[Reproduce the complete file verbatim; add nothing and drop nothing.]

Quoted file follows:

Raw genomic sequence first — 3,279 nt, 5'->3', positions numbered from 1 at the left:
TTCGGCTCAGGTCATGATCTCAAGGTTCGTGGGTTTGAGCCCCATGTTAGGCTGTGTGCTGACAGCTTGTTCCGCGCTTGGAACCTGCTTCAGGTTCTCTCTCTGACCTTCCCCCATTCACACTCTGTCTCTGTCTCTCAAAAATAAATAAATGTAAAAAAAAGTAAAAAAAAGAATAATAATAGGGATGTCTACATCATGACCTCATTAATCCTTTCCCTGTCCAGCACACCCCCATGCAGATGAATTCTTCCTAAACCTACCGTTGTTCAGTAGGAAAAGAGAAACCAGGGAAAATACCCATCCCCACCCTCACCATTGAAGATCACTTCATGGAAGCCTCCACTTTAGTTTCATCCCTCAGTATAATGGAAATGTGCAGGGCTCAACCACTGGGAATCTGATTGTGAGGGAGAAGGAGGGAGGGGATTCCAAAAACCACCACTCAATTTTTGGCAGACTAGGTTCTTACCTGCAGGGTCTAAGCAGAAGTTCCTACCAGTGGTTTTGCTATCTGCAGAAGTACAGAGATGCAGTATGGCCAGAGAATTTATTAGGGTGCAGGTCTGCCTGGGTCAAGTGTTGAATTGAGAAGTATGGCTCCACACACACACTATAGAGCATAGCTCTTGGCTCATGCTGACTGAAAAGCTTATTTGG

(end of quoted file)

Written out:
Raw genomic sequence first — 3,279 nt, 5'->3', positions numbered from 1 at the left:
TTCGGCTCAGGTCATGATCTCAAGGTTCGTGGGTTTGAGCCCCATGTTAGGCTGTGTGCTGACAGCTTGTTCCGCGCTTGGAACCTGCTTCAGGTTCTCTCTCTGACCTTCCCCCATTCACACTCTGTCTCTGTCTCTCAAAAATAAATAAATGTAAAAAAAAGTAAAAAAAAGAATAATAATAGGGATGTCTACATCATGACCTCATTAATCCTTTCCCTGTCCAGCACACCCCCATGCAGATGAATTCTTCCTAAACCTACCGTTGTTCAGTAGGAAAAGAGAAACCAGGGAAAATACCCATCCCCACCCTCACCATTGAAGATCACTTCATGGAAGCCTCCACTTTAGTTTCATCCCTCAGTATAATGGAAATGTGCAGGGCTCAACCACTGGGAATCTGATTGTGAGGGAGAAGGAGGGAGGGGATTCCAAAAACCACCACTCAATTTTTGGCAGACTAGGTTCTTACCTGCAGGGTCTAAGCAGAAGTTCCTACCAGTGGTTTTGCTATCTGCAGAAGTACAGAGATGCAGTATGGCCAGAGAATTTATTAGGGTGCAGGTCTGCCTGGGTCAAGTGTTGAATTGAGAAGTATGGCTCCACACACACACTATAGAGCATAGCTCTTGGCTCATGCTGACTGAAAAGCTTATTTGG